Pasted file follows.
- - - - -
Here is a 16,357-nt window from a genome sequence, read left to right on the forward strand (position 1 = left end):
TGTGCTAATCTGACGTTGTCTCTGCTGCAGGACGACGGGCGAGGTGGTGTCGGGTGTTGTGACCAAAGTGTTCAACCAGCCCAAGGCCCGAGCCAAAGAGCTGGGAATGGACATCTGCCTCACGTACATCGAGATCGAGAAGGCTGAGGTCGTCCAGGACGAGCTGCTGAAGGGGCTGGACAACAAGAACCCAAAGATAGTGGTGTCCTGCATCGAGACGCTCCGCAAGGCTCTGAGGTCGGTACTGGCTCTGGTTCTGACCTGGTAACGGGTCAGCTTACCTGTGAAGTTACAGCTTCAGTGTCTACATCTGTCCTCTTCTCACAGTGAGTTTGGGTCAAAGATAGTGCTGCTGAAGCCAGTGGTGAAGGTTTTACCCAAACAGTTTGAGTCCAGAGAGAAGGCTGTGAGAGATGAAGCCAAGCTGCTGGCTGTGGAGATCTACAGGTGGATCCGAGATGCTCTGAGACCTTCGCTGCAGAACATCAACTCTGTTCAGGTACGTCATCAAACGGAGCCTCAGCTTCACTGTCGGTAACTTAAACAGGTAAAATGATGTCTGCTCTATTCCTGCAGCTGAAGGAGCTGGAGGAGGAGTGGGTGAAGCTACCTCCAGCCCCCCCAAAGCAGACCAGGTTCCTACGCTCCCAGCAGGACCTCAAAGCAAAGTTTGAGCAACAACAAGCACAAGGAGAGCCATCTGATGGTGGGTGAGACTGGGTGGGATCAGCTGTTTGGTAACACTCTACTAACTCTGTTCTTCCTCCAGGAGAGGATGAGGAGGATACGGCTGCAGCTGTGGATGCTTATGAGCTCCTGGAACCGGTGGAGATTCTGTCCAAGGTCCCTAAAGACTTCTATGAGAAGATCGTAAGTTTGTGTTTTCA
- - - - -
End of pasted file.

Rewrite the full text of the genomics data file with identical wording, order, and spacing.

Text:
Here is a 16,357-nt window from a genome sequence, read left to right on the forward strand (position 1 = left end):
TGTGCTAATCTGACGTTGTCTCTGCTGCAGGACGACGGGCGAGGTGGTGTCGGGTGTTGTGACCAAAGTGTTCAACCAGCCCAAGGCCCGAGCCAAAGAGCTGGGAATGGACATCTGCCTCACGTACATCGAGATCGAGAAGGCTGAGGTCGTCCAGGACGAGCTGCTGAAGGGGCTGGACAACAAGAACCCAAAGATAGTGGTGTCCTGCATCGAGACGCTCCGCAAGGCTCTGAGGTCGGTACTGGCTCTGGTTCTGACCTGGTAACGGGTCAGCTTACCTGTGAAGTTACAGCTTCAGTGTCTACATCTGTCCTCTTCTCACAGTGAGTTTGGGTCAAAGATAGTGCTGCTGAAGCCAGTGGTGAAGGTTTTACCCAAACAGTTTGAGTCCAGAGAGAAGGCTGTGAGAGATGAAGCCAAGCTGCTGGCTGTGGAGATCTACAGGTGGATCCGAGATGCTCTGAGACCTTCGCTGCAGAACATCAACTCTGTTCAGGTACGTCATCAAACGGAGCCTCAGCTTCACTGTCGGTAACTTAAACAGGTAAAATGATGTCTGCTCTATTCCTGCAGCTGAAGGAGCTGGAGGAGGAGTGGGTGAAGCTACCTCCAGCCCCCCCAAAGCAGACCAGGTTCCTACGCTCCCAGCAGGACCTCAAAGCAAAGTTTGAGCAACAACAAGCACAAGGAGAGCCATCTGATGGTGGGTGAGACTGGGTGGGATCAGCTGTTTGGTAACACTCTACTAACTCTGTTCTTCCTCCAGGAGAGGATGAGGAGGATACGGCTGCAGCTGTGGATGCTTATGAGCTCCTGGAACCGGTGGAGATTCTGTCCAAGGTCCCTAAAGACTTCTATGAGAAGATCGTAAGTTTGTGTTTTCA